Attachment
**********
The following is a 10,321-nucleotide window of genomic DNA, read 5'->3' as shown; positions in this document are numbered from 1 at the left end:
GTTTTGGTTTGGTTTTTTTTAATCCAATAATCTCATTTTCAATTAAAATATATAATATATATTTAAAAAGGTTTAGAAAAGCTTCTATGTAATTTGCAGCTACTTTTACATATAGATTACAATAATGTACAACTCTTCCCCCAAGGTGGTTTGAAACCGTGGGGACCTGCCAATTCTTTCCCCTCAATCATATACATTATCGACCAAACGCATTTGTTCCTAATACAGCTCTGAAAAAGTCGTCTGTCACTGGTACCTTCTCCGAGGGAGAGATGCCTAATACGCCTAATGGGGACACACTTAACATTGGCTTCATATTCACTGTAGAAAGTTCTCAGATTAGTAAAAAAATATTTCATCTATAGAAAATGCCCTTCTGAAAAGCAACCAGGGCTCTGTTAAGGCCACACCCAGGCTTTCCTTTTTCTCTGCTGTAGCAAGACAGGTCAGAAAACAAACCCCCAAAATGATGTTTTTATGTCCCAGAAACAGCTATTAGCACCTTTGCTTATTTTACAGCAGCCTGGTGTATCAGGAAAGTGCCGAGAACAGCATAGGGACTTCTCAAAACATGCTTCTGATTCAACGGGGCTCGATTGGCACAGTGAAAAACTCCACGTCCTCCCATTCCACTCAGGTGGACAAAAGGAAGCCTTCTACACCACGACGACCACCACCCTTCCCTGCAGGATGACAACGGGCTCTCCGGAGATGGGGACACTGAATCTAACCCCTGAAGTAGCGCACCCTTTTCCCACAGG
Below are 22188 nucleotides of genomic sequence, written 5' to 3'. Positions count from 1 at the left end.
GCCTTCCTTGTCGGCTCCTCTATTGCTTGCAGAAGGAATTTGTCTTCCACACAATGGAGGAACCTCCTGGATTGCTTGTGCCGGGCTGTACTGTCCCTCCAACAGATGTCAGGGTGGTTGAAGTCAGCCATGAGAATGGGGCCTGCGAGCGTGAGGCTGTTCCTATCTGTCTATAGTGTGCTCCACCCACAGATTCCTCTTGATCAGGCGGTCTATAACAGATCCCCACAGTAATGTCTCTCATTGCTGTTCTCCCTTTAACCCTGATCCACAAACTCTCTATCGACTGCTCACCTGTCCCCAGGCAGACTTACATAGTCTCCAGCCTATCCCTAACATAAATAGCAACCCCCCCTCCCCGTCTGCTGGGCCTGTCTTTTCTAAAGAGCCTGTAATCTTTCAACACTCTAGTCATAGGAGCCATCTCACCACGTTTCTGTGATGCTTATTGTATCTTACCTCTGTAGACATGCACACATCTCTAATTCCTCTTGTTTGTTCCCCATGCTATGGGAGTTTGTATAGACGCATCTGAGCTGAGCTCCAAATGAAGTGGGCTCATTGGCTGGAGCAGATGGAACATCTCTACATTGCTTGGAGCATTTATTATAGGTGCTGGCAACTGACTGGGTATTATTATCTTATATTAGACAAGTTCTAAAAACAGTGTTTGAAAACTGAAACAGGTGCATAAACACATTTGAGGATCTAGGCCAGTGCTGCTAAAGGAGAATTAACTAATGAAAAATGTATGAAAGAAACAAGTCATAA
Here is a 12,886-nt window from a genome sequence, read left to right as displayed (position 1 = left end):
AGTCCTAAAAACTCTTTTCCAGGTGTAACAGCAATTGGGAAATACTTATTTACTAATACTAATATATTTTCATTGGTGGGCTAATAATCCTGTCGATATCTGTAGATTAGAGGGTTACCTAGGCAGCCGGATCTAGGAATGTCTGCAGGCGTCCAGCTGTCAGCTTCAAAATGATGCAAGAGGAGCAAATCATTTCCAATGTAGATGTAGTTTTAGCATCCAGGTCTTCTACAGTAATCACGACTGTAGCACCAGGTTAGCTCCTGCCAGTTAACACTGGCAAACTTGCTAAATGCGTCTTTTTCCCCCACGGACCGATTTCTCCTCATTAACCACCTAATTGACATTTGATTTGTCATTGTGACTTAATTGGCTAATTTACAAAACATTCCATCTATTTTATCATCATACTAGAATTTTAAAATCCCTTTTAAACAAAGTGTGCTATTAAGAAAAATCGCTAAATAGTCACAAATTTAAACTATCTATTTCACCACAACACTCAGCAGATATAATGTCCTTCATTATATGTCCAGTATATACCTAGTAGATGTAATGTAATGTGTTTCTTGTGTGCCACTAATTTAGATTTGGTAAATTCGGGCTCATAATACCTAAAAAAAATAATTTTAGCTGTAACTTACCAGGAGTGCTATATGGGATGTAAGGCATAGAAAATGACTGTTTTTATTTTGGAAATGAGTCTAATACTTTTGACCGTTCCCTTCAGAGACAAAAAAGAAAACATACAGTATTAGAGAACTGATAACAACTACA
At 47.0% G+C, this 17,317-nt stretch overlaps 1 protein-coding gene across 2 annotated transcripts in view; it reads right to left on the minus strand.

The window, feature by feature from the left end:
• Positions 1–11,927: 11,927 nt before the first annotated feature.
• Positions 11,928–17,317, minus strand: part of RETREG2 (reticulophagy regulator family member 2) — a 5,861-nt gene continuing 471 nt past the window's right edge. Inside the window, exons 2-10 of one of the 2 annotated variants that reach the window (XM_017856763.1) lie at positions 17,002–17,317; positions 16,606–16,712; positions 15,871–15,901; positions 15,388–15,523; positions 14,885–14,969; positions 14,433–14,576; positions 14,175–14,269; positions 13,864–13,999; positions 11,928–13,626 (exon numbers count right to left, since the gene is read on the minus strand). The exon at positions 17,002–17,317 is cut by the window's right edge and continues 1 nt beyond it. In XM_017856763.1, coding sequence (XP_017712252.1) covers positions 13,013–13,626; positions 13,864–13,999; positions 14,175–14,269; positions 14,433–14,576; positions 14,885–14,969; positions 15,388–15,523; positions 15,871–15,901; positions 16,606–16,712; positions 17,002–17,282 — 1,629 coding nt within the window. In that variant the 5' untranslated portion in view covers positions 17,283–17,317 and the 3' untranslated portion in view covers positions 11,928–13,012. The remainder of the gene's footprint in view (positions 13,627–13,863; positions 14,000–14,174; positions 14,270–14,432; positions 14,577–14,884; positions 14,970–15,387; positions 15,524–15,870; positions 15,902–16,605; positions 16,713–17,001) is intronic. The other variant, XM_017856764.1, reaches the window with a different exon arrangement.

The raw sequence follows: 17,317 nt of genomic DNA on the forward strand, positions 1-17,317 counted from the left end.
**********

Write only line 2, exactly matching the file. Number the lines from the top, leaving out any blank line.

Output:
GTTTTGGTTTGGTTTTTTTTAATCCAATAATCTCATTTTCAATTAAAATATATAATATATATTTAAAAAGGTTTAGAAAAGCTTCTATGTAATTTGCAGCTACTTTTACATATAGATTACAATAATGTACAACTCTTCCCCCAAGGTGGTTTGAAACCGTGGGGACCTGCCAATTCTTTCCCCTCAATCATATACATTATCGACCAAACGCATTTGTTCCTAATACAGCTCTGAAAAAGTCGTCTGTCACTGGTACCTTCTCCGAGGGAGAGATGCCTAATACGCCTAATGGGGACACACTTAACATTGGCTTCATATTCACTGTAGAAAGTTCTCAGATTAGTAAAAAAATATTTCATCTATAGAAAATGCCCTTCTGAAAAGCAACCAGGGCTCTGTTAAGGCCACACCCAGGCTTTCCTTTTTCTCTGCTGTAGCAAGACAGGTCAGAAAACAAACCCCCAAAATGATGTTTTTATGTCCCAGAAACAGCTATTAGCACCTTTGCTTATTTTACAGCAGCCTGGTGTATCAGGAAAGTGCCGAGAACAGCATAGGGACTTCTCAAAACATGCTTCTGATTCAACGGGGCTCGATTGGCACAGTGAAAAACTCCACGTCCTCCCATTCCACTCAGGTGGACAAAAGGAAGCCTTCTACACCACGACGACCACCACCCTTCCCTGCAGGATGACAACGGGCTCTCCGGAGATGGGGACACTGAATCTAACCCCTGAAGTAGCGCACCCTTTTCCCACAGG